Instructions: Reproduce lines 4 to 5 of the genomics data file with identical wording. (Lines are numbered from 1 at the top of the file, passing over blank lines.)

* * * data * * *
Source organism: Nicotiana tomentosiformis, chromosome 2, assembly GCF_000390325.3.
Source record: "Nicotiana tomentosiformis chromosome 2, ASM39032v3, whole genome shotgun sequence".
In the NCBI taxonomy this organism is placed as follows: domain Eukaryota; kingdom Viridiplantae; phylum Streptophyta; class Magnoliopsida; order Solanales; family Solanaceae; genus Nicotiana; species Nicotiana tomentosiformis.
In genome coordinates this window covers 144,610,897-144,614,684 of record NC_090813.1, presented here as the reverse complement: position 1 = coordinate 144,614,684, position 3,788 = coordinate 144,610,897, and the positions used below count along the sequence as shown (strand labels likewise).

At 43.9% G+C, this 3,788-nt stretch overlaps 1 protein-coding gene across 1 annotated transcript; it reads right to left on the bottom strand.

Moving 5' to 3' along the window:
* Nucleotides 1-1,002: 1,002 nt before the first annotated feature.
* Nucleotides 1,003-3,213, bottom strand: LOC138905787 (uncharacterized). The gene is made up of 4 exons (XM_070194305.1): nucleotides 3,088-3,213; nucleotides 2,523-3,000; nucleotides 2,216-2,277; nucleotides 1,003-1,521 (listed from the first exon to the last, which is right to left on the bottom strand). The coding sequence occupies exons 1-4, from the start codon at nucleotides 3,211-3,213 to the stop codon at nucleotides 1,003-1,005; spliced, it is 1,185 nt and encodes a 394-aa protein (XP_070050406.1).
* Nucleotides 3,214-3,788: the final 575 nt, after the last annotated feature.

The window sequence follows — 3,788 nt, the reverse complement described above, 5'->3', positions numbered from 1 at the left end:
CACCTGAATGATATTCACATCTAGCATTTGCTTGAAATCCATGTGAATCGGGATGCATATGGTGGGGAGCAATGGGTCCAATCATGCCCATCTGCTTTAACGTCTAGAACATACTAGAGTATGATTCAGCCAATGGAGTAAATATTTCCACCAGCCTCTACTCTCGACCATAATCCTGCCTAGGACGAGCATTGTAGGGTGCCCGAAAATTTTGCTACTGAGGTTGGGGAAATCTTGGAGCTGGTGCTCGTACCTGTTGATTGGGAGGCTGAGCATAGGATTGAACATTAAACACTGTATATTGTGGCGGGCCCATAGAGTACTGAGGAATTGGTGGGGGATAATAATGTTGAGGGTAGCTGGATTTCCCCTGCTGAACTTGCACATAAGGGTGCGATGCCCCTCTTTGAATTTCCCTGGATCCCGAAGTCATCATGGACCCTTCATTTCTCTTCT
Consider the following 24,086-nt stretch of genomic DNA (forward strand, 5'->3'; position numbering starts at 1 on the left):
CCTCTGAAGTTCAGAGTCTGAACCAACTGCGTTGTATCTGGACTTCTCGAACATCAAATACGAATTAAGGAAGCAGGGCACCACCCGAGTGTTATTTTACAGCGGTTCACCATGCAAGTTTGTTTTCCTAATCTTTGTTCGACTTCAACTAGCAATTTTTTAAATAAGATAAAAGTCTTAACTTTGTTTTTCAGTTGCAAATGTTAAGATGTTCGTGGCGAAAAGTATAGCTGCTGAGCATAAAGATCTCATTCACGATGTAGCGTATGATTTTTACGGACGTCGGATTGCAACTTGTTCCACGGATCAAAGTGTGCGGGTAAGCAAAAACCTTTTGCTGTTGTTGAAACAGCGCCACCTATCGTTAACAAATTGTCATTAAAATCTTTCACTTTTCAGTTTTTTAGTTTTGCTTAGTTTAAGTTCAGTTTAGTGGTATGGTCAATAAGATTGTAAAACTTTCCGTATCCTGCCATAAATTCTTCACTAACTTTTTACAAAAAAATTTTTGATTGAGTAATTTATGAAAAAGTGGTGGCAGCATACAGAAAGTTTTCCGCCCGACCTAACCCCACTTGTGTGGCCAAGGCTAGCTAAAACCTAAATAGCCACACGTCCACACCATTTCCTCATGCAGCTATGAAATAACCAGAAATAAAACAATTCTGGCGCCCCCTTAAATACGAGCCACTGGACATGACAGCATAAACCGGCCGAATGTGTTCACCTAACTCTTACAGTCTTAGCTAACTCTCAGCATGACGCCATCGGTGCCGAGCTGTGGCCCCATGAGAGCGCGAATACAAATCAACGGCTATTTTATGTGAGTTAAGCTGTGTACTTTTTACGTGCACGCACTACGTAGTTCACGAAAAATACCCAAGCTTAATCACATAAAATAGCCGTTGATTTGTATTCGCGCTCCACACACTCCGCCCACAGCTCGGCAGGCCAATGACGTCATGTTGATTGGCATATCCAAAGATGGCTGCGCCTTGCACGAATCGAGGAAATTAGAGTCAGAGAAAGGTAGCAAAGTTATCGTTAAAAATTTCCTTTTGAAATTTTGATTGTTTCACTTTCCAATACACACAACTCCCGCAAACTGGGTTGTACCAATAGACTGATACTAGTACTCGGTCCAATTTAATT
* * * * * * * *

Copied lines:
In genome coordinates this window covers 144,610,897-144,614,684 of record NC_090813.1, presented here as the reverse complement: position 1 = coordinate 144,614,684, position 3,788 = coordinate 144,610,897, and the positions used below count along the sequence as shown (strand labels likewise).

At 43.9% G+C, this 3,788-nt stretch overlaps 1 protein-coding gene across 1 annotated transcript; it reads right to left on the bottom strand.